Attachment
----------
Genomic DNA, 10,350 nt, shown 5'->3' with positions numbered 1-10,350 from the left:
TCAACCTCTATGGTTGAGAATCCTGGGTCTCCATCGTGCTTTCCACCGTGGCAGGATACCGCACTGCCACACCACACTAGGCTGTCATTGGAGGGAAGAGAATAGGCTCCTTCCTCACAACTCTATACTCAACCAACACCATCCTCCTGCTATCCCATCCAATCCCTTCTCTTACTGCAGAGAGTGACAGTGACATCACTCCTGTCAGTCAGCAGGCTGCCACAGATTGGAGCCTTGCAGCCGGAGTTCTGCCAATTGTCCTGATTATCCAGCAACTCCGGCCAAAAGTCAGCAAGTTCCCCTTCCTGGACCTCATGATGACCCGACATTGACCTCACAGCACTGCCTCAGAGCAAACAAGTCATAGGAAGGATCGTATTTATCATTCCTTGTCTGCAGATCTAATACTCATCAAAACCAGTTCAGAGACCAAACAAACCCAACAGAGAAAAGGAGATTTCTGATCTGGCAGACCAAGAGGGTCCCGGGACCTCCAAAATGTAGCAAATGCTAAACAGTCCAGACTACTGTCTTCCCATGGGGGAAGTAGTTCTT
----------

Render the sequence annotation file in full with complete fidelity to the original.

Genomic DNA, 10,350 nt, shown 5'->3' with positions numbered 1-10,350 from the left:
TCAACCTCTATGGTTGAGAATCCTGGGTCTCCATCGTGCTTTCCACCGTGGCAGGATACCGCACTGCCACACCACACTAGGCTGTCATTGGAGGGAAGAGAATAGGCTCCTTCCTCACAACTCTATACTCAACCAACACCATCCTCCTGCTATCCCATCCAATCCCTTCTCTTACTGCAGAGAGTGACAGTGACATCACTCCTGTCAGTCAGCAGGCTGCCACAGATTGGAGCCTTGCAGCCGGAGTTCTGCCAATTGTCCTGATTATCCAGCAACTCCGGCCAAAAGTCAGCAAGTTCCCCTTCCTGGACCTCATGATGACCCGACATTGACCTCACAGCACTGCCTCAGAGCAAACAAGTCATAGGAAGGATCGTATTTATCATTCCTTGTCTGCAGATCTAATACTCATCAAAACCAGTTCAGAGACCAAACAAACCCAACAGAGAAAAGGAGATTTCTGATCTGGCAGACCAAGAGGGTCCCGGGACCTCCAAAATGTAGCAAATGCTAAACAGTCCAGACTACTGTCTTCCCATGGGGGAAGTAGTTCTT